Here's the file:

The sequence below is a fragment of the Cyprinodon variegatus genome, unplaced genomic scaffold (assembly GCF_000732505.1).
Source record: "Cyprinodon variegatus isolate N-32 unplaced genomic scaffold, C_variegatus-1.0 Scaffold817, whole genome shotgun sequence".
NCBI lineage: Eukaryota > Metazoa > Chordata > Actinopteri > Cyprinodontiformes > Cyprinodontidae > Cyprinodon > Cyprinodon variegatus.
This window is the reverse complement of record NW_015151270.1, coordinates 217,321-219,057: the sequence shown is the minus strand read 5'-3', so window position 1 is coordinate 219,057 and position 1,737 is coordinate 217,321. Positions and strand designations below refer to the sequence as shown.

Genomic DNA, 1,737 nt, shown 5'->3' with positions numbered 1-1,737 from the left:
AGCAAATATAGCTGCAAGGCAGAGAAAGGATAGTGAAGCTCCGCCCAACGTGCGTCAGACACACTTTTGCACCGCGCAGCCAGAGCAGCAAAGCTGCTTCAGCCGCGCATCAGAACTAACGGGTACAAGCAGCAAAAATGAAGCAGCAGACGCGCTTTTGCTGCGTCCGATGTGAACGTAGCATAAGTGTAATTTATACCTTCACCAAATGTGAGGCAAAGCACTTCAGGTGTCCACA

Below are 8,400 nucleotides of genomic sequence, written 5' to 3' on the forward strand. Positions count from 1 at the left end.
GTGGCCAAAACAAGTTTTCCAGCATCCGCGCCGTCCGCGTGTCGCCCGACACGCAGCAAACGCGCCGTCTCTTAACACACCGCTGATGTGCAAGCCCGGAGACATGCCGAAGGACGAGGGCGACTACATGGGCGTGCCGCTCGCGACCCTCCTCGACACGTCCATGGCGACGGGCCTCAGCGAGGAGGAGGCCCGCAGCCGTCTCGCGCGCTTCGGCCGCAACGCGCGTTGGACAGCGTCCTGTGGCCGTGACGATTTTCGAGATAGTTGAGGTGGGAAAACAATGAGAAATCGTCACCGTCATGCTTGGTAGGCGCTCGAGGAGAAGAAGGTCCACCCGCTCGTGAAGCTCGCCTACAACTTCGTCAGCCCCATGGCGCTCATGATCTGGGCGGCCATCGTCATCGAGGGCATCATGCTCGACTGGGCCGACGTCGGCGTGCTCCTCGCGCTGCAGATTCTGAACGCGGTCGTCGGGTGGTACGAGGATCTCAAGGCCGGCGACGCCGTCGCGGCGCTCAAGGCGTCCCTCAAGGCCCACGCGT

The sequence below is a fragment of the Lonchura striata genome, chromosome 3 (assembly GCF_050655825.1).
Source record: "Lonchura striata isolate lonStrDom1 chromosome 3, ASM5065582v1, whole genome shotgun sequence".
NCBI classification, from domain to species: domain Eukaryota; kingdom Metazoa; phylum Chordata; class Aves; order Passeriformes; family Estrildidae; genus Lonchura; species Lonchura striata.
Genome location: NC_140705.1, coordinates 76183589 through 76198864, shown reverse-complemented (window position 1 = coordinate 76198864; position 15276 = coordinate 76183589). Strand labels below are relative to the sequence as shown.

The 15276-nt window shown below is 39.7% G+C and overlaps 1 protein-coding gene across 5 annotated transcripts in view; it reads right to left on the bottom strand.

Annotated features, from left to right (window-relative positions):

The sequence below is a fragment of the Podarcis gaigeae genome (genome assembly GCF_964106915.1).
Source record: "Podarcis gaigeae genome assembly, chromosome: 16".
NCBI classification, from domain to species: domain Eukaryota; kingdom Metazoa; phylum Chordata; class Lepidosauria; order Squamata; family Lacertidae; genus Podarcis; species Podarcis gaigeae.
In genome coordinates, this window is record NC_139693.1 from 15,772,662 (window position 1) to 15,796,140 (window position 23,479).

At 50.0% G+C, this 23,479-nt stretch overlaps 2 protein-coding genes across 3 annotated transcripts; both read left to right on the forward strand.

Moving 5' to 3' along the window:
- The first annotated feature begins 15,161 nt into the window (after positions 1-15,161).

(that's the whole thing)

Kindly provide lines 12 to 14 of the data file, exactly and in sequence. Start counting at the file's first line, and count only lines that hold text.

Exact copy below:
Genome location: NC_140705.1, coordinates 76183589 through 76198864, shown reverse-complemented (window position 1 = coordinate 76198864; position 15276 = coordinate 76183589). Strand labels below are relative to the sequence as shown.

The 15276-nt window shown below is 39.7% G+C and overlaps 1 protein-coding gene across 5 annotated transcripts in view; it reads right to left on the bottom strand.

Annotated features, from left to right (window-relative positions):